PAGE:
Up for the fight

By Jim Taylor, Editor MACS ACtion

What would you do if a government-backed program proposed to implement a tax that would raise your cost for a tank of R-134a by perhaps $16-30 per pound? That’s exactly what may happen in Australia, and MACS’ partner organization VASA is gearing up to take on the national government in a battle of some significance.

VASA’s CEO (and all-around good bloke) Ken Newton explains it all in his column in the next issue of ACTION magazine. It is a situation worth watching because it could herald a shift in how governments deal with high GWP refrigerants. Here’s a brief explanation from Ken’s column:


“VASA and its counterparts in other refrigerant sectors are fighting a rearguard action against the Australian government, which has just announced that it intends to add a carbon price (read tax) based on the global warming potential of each refrigerant imported. This would place an additional per-kilo cost – estimated to be at least $32, and maybe as high as $60 – on R-134a. [kilogram = 2.2 lbs -ed.]
The move, which adds another crazy dimension to an already hugely unpopular government tax, has the potential to leave Australia’s orderly refrigerant stewardship scheme in tatters.

If the tax plan goes ahead, and prime minister Julia Gillard seems hell-bent on pushing it through as part of her sustainable future agenda, the “carbon price” is likely to unravel the award winning Refrigerant Australia recovery and safe destruction program which has been hailed as the best in the world.”

Australia’s cradle-to-grave oversight plan (“scheme”)  arguably is the best in the world for preventing unwanted refrigerant release and managing recovery and destruction of contaminated refrigerant(s). For example, very accurate sales records must be kept by both shops and suppliers, and just about everyone involved with the products must pass an environmental certification—even the parts driver who just transports it from store to shop. Other than some additional paperwork, the plan is not overly burdensome on shops, and both the industry and the government liked the idea when it was adopted a few years ago.

The Australian government seems to think it’s not good enough, and we say “keep an eye on this situation.” Just because it’s not happening in the U.S. doesn’t mean somebody here  won’t notice, and right now carbon reductions or offset programs are big on many agendas.  Read all of Ken’s story in the next issue of ACTION magazine coming in November; it’s a good one.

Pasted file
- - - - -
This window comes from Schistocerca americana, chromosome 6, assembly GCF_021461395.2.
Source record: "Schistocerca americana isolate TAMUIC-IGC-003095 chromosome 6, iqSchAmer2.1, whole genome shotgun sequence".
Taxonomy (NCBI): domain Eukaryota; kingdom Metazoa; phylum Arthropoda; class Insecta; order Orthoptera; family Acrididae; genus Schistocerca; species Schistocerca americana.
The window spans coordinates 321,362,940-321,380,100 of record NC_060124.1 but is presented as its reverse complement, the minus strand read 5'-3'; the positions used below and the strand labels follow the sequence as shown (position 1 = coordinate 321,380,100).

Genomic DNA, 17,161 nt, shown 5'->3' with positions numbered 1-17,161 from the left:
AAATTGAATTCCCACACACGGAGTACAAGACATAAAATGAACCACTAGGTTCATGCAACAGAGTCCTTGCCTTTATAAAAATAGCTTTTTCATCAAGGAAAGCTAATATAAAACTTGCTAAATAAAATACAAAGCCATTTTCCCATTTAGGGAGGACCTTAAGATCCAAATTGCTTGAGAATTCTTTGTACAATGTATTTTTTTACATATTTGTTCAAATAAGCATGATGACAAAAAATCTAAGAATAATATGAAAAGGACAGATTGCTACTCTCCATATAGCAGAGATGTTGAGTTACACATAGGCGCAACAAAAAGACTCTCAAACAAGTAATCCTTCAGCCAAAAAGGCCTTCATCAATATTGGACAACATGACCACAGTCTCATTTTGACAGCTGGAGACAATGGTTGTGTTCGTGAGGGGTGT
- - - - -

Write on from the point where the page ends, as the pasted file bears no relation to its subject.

When having your mobile A/C system professionally serviced, insist on proper repair procedures and quality replacement parts. Insist on recovery and recycling so that refrigerant can be reused and not released into the atmosphere.

If you’re a service professional and not a MACS member yet, you should be, click here for more information.

You can E-mail us at macsworldwide@macsw.org or visit http://bit.ly/cf7az8 to find a Mobile Air Conditioning Society member repair shop in your area. Visit http://bit.ly/9FxwTh to find out more about your car’s mobile A/C and engine cooling system.

The 32nd annual Mobile Air Conditioning Society (MACS) Worldwide Convention and Trade Show will take place January 18-20, 2012 at the Rio All Suite Hotel and Casino in Las Vegas, NV.


About macsworldwide

Mobile Air Conditioning Society (MACS) Worldwide Founded in 1981, MACS is the leading non-profit trade association for the mobile air conditioning, heating and engine cooling system segment of the automotive aftermarket. Since 1991, MACS has assisted more than 600,000 technicians to comply with the 1990 U.S. EPA Clean Air Act requirements for certification in refrigerant recovery and recycling to protect the environment. The Mobile Air Conditioning Society (MACS) Worldwide’s mission is clear and focused--as the recognized global authority on mobile air conditioning and heat transfer industry issues. www.macsw.org
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One Response to Up for the fight

  1. James Buttery says:

    Sounds pretty ridiculous to me. This would obviously increase the price for the consumer also correct?

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